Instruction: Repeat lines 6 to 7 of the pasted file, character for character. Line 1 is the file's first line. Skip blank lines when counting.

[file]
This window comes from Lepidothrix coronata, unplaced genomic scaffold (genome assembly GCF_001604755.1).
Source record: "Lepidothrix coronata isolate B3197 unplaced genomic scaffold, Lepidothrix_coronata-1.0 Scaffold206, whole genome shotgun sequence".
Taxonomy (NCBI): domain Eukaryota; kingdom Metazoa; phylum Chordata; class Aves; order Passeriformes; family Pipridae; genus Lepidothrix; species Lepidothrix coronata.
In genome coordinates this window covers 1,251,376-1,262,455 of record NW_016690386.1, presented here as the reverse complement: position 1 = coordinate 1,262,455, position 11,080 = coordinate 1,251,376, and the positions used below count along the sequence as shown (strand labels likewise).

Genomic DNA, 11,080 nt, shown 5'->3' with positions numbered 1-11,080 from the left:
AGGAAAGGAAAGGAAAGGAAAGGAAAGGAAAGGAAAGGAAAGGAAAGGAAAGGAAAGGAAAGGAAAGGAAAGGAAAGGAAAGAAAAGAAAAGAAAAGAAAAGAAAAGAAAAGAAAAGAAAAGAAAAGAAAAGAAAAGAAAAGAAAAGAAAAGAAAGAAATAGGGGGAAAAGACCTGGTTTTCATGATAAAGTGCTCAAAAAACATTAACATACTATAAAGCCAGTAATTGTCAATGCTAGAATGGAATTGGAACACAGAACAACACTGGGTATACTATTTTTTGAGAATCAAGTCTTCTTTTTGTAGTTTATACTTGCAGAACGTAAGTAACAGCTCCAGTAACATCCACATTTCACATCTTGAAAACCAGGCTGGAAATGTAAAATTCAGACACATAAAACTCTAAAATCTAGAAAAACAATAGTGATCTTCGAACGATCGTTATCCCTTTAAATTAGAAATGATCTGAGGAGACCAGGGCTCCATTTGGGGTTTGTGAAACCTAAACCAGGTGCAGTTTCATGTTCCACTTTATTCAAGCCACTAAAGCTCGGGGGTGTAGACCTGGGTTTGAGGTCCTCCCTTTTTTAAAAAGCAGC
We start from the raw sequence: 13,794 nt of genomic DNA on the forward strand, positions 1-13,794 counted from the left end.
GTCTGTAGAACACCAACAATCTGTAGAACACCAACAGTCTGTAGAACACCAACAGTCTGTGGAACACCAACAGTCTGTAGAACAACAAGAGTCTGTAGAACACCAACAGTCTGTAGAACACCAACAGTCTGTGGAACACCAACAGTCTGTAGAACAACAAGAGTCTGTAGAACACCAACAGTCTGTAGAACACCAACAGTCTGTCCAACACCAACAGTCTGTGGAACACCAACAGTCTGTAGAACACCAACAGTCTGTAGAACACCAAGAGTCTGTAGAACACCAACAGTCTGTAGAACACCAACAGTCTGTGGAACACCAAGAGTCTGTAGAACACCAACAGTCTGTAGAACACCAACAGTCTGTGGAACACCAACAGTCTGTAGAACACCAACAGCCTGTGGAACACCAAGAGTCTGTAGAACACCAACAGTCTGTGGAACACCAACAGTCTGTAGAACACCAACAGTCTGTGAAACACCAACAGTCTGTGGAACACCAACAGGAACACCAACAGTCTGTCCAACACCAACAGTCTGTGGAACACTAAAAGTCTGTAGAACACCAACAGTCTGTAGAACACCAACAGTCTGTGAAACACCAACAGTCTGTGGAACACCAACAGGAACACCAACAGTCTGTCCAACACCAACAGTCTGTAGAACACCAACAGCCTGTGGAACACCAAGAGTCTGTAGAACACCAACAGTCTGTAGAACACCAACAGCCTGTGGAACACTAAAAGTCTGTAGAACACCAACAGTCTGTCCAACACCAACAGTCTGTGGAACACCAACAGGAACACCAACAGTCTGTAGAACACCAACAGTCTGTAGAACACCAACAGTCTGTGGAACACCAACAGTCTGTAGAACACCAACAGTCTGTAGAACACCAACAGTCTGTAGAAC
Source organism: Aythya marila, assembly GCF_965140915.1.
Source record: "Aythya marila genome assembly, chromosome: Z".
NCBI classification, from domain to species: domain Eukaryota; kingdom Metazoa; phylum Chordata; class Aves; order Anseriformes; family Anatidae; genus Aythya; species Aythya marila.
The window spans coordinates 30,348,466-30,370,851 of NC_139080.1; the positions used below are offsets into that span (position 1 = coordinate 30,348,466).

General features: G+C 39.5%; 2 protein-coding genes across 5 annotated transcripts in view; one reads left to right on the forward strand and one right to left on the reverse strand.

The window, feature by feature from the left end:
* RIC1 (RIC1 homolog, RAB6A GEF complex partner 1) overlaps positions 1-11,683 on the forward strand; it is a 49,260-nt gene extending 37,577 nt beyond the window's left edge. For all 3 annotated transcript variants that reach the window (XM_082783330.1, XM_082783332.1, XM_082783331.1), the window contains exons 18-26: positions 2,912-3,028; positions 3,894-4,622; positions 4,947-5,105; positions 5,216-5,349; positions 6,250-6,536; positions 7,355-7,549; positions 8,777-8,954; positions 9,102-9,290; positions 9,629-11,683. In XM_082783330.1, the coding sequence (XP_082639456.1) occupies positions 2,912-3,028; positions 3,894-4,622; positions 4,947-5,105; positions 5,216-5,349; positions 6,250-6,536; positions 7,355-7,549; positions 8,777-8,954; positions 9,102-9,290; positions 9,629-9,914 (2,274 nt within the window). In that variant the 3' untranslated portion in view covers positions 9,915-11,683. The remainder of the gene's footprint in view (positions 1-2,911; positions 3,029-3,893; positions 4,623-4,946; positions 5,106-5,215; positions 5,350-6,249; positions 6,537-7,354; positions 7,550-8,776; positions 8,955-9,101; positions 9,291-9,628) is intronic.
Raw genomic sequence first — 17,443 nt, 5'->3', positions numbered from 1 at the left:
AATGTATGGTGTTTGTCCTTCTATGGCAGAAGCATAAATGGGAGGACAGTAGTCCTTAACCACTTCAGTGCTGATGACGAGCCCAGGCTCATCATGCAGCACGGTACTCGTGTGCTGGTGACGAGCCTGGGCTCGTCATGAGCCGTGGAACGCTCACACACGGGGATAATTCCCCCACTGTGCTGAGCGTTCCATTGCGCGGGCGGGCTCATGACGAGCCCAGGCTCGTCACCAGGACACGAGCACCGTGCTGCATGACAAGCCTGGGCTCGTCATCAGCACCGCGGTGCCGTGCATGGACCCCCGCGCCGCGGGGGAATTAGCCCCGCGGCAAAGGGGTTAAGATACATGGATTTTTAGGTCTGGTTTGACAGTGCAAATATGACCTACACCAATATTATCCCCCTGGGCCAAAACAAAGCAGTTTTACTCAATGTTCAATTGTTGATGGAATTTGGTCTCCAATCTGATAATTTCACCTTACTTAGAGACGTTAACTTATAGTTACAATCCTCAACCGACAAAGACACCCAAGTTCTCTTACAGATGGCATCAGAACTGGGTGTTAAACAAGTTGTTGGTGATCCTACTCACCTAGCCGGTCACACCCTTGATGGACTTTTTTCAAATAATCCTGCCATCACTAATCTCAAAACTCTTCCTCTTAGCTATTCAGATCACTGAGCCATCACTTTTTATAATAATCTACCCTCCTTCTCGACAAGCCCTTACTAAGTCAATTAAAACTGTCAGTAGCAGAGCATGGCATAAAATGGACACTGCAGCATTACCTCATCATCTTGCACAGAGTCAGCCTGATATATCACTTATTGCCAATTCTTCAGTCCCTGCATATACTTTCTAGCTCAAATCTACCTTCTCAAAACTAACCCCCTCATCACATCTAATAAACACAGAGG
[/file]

AGGAAAGGAAAGGAAAGGAAAGGAAAGGAAAGGAAAGGAAAGGAAAGGAAAGGAAAGGAAAGGAAAGGAAAGGAAAGGAAAGAAAAGAAAAGAAAAGAAAAGAAAAGAAAAGAAAAGAAAAGAAAAGAAAAGAAAAGAAAAGAAAAGAAAAGAAAGAAATAGGGGGAAAAGACCTGGTTTTCATGATAAAGTGCTCAAAAAACATTAACATACTATAAAGCCAGTAATTGTCAATGCTAGAATGGAATTGGAACACAGAACAACACTGGGTATACTATTTTTTGAGAATCAAGTCTTCTTTTTGTAGTTTATACTTGCAGAACGTAAGTAACAGCTCCAGTAACATCCACATTTCACATCTTGAAAACCAGGCTGGAAATGTAAAATTCAGACACATAAAACTCTAAAATCTAGAAAAACAATAGTGATCTTCGAACGATCGTTATCCCTTTAAATTAGAAATGATCTGAGGAGACCAGGGCTCCATTTGGGGTTTGTGAAACCTAAACCAGGTGCAGTTTCATGTTCCACTTTATTCAAGCCACTAAAGCTCGGGGGTGTAGACCTGGGTTTGAGGTCCTCCCTTTTTTAAAAAGCAGC
We start from the raw sequence: 13,794 nt of genomic DNA on the forward strand, positions 1-13,794 counted from the left end.